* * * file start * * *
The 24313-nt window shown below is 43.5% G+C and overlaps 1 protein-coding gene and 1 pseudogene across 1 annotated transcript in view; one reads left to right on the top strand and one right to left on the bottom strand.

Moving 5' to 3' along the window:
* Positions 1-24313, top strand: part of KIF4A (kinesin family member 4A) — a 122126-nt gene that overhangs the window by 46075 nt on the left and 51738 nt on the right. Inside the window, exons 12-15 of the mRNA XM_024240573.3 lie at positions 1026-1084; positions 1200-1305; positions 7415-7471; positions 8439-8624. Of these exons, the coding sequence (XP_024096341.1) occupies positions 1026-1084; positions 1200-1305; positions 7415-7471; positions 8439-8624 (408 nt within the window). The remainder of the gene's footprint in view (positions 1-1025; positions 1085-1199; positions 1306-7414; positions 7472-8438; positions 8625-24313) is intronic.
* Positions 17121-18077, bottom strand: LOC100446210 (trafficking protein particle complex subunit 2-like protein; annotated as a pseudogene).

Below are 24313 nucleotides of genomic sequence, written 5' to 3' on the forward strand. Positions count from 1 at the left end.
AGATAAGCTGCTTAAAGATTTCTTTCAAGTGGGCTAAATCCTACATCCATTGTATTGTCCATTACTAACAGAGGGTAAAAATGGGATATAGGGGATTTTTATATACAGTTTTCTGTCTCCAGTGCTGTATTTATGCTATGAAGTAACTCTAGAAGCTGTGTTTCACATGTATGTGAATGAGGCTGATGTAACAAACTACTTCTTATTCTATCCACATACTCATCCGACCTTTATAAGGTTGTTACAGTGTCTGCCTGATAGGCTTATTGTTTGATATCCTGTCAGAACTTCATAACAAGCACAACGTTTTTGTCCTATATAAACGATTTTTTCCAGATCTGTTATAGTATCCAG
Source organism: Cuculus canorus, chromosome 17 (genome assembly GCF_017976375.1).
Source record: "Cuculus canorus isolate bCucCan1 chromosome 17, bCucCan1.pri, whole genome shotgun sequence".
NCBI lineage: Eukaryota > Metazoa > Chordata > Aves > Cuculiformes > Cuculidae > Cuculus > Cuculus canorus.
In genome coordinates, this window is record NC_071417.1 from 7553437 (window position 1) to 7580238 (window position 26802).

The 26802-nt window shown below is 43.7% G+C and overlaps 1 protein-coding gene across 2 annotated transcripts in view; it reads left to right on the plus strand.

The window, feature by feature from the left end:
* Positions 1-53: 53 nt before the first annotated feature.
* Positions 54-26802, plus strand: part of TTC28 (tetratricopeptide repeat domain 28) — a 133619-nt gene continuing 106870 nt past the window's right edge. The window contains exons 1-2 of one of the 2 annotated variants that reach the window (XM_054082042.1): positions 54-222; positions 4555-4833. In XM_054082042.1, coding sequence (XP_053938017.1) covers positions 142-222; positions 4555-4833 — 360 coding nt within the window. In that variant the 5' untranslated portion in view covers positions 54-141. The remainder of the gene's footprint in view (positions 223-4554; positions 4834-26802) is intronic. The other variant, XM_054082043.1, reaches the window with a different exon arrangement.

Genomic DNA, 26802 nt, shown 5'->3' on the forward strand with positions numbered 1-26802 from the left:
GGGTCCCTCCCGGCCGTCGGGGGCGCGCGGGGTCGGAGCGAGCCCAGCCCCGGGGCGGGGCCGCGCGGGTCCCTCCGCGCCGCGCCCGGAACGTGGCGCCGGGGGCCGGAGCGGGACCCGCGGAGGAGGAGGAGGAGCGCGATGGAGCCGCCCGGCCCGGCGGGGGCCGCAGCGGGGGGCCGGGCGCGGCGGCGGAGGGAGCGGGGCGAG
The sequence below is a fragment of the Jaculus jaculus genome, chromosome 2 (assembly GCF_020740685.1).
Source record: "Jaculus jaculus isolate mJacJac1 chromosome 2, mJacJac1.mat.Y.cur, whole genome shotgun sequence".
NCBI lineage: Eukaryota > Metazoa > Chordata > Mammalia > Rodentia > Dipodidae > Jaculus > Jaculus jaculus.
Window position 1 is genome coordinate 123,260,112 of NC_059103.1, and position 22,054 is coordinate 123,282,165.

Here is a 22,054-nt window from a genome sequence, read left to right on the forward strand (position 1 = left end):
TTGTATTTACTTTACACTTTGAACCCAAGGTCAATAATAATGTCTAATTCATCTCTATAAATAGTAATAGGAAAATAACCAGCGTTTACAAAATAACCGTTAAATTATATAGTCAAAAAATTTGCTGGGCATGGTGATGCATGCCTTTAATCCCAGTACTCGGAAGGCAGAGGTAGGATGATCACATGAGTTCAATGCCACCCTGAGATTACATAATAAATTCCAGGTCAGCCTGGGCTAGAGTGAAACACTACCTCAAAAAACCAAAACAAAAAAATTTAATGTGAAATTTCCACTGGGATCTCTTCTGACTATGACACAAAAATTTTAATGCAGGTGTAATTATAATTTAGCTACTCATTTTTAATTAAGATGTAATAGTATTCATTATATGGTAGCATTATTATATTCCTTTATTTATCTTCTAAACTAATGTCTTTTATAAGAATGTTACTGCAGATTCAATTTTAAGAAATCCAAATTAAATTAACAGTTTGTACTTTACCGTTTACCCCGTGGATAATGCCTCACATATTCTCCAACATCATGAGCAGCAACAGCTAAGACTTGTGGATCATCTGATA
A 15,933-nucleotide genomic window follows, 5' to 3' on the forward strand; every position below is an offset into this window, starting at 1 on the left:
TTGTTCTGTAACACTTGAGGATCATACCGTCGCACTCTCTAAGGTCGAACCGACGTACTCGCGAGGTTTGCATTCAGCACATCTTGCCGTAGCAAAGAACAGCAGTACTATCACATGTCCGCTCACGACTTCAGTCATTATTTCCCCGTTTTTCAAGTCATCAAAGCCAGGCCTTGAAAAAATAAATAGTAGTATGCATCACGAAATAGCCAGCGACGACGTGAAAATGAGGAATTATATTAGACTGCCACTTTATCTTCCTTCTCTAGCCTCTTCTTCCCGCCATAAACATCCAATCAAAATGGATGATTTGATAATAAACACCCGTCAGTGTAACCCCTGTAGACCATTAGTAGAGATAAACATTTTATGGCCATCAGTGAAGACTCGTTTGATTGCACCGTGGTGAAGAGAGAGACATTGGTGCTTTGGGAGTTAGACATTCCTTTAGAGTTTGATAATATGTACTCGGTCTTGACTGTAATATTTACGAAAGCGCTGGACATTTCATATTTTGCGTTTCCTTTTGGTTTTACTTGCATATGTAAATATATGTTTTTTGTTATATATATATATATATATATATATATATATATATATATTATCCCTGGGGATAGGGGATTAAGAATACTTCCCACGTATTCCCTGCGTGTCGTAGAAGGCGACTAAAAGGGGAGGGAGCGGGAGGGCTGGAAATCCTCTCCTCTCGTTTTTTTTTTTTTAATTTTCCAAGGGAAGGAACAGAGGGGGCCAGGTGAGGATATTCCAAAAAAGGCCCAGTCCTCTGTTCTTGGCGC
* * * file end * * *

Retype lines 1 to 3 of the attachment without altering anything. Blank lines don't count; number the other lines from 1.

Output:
The 24313-nt window shown below is 43.5% G+C and overlaps 1 protein-coding gene and 1 pseudogene across 1 annotated transcript in view; one reads left to right on the top strand and one right to left on the bottom strand.

Moving 5' to 3' along the window:
* Positions 1-24313, top strand: part of KIF4A (kinesin family member 4A) — a 122126-nt gene that overhangs the window by 46075 nt on the left and 51738 nt on the right. Inside the window, exons 12-15 of the mRNA XM_024240573.3 lie at positions 1026-1084; positions 1200-1305; positions 7415-7471; positions 8439-8624. Of these exons, the coding sequence (XP_024096341.1) occupies positions 1026-1084; positions 1200-1305; positions 7415-7471; positions 8439-8624 (408 nt within the window). The remainder of the gene's footprint in view (positions 1-1025; positions 1085-1199; positions 1306-7414; positions 7472-8438; positions 8625-24313) is intronic.